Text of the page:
When I walked the thousand-year-old route of the Camino de Santiago in northern Spain in September and October 2014, I expected to discuss questions of health with fellow travelers. I assumed that an ancient pilgrimage would be full of walkers pondering health issues and would provide an ethnographer’s panacea for “getting in.” I was wrong. I was surrounded by walkers from all parts of Europe, but they were pondering the meaning of work, capitalism, and their lives. I found I was seeing a profound crisis of capitalism and individuals struggling with alienated labor as discussed by Karl Marx.… [W]hat I saw on the Camino de Santiago was certainly not a revolutionary movement. Envisioning satisfying work, however, helps change the shared conception of what work is. Raul Zibechi argued that as we struggle both individually or collectively, we engage in an emancipatory process that, as the Zapatista’s Subcomandante Marcos notes, “builds, includes, brings together and remembers whereas the system, separates, splits and fragments.”… Awareness of alienated labor and struggle against crisis, whether individual or collective, does seem to create imaginative space for change even if it does not necessarily reflect what has been thought of as revolutionary struggle.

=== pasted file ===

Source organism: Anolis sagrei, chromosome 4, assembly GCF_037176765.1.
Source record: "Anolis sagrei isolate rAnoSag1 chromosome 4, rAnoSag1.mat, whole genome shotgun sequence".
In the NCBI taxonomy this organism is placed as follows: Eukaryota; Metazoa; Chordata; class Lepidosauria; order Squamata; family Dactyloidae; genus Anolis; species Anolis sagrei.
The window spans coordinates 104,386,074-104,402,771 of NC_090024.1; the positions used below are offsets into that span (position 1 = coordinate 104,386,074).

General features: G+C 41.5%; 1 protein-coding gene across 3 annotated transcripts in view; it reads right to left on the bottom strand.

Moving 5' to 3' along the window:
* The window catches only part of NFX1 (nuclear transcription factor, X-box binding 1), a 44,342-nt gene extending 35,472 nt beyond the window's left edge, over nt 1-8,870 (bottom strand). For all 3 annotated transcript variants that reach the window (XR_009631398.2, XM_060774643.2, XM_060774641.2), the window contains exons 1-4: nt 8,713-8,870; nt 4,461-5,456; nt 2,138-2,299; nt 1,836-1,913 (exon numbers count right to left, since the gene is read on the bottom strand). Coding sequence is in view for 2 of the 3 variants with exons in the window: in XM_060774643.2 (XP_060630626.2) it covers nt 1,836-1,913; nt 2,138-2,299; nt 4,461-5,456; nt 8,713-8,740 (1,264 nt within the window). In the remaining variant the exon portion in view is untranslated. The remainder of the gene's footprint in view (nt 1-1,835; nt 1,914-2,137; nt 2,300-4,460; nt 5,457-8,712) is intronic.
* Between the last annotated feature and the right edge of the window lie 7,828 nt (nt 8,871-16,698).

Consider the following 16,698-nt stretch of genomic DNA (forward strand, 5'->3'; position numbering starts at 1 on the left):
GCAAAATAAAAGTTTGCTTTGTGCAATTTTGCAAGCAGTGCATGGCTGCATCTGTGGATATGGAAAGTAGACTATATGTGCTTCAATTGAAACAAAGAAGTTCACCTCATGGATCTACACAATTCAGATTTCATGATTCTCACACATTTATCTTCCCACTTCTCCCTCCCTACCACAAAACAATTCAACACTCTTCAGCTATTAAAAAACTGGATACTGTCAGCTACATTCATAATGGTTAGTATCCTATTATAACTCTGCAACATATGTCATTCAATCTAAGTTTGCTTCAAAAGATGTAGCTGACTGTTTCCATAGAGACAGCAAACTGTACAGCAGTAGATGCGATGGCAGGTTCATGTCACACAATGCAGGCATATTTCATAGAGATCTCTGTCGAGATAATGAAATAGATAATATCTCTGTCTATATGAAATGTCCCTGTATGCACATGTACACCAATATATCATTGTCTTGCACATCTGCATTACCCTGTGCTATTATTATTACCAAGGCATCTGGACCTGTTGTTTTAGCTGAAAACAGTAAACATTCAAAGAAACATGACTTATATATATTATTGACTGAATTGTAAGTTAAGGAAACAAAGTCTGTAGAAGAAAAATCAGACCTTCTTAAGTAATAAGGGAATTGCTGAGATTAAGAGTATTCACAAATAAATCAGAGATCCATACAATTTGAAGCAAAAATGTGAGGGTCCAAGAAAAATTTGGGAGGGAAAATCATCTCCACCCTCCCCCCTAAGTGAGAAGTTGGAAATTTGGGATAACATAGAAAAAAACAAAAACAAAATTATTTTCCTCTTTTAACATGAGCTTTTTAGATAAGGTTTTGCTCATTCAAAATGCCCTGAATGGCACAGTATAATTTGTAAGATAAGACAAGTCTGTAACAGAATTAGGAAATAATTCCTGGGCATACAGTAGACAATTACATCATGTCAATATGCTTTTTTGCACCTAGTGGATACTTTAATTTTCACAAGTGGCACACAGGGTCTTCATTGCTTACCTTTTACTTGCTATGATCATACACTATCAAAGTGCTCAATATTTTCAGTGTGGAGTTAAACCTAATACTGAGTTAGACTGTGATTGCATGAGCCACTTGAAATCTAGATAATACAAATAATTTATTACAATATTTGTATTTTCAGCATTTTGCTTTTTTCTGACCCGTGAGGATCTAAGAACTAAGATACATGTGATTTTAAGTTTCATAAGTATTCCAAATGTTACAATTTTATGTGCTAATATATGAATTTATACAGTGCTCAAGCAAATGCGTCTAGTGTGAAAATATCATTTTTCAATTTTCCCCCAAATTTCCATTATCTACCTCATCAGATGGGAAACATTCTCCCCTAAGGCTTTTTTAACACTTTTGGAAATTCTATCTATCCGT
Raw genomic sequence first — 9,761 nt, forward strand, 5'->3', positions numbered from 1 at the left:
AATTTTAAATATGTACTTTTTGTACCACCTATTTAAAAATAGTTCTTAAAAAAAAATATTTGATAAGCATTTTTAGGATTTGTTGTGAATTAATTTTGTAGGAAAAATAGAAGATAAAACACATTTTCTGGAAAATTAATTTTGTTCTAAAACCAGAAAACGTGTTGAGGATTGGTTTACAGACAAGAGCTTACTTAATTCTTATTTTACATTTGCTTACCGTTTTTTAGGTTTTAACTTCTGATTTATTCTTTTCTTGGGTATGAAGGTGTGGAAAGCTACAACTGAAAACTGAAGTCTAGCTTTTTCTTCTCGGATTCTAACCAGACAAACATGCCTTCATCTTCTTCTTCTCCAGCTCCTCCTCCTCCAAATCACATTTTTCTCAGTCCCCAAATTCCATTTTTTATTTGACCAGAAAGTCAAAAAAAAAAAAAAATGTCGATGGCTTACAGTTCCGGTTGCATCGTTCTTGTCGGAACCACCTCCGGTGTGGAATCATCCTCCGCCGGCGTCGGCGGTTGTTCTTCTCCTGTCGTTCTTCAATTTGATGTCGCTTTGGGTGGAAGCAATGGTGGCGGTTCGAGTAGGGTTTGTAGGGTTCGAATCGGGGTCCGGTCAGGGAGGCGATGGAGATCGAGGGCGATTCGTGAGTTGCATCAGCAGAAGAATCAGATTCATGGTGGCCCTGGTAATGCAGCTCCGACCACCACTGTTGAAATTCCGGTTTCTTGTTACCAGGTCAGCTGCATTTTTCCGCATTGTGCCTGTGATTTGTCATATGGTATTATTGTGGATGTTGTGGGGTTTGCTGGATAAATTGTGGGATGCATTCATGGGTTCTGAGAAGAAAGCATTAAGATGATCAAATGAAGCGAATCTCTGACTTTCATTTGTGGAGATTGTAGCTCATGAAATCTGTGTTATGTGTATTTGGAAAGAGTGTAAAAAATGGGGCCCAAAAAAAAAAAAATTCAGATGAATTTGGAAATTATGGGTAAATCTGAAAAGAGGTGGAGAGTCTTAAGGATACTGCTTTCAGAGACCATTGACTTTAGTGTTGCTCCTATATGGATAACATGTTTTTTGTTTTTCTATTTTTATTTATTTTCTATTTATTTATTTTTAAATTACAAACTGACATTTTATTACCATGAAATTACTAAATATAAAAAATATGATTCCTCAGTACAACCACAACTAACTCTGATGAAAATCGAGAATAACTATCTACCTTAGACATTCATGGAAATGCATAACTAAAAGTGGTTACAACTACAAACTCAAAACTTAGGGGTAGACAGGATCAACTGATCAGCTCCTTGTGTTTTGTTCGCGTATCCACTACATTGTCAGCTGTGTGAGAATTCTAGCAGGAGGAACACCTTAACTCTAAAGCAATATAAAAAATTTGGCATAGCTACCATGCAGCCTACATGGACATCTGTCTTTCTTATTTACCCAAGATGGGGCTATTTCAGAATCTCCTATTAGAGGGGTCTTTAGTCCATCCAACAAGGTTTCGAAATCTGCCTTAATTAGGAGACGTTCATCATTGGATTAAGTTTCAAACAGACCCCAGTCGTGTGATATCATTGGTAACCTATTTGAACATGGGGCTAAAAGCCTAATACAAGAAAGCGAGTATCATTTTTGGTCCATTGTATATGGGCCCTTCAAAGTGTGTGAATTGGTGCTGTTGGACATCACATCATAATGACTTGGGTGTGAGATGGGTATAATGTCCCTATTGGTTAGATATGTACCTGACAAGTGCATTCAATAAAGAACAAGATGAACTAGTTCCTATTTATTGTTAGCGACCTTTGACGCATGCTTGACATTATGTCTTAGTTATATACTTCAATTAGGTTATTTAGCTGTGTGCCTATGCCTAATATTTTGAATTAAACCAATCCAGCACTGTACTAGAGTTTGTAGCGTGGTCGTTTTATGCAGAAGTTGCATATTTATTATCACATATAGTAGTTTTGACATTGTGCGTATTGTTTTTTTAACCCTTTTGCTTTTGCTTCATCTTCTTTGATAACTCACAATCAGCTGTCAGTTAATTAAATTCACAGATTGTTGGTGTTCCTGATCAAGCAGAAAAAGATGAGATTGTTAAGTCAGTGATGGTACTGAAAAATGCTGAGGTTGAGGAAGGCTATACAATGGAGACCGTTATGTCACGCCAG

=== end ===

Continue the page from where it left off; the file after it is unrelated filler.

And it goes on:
In 1996 President Clinton signed the Personal Responsibility and Work Opportunity Reconciliation Act (PRWORA), to end “welfare as we know it.” PRWORA, euphemistically referred to as “welfare to work” or simply “welfare reform,” has fundamentally changed the status of women within U.S. capitalism. Historically, women’s roles in the sexual division of labor have been to reproduce the laborer (cook and keep house) and reproduce the labor force (have children). If women had to work in the formal labor force, then society demanded that they hold jobs appropriate to their gender. There has always been a gender-based social discipline of women whether they were wage earners or homemakers. It is interesting to note that still today beauty contests, sexual harassment, and compulsory use of birth control pills are all forms of discipline enforced on women in many third world factories. Of course, sexual harassment is common in the workplaces of the rich capitalist countries as well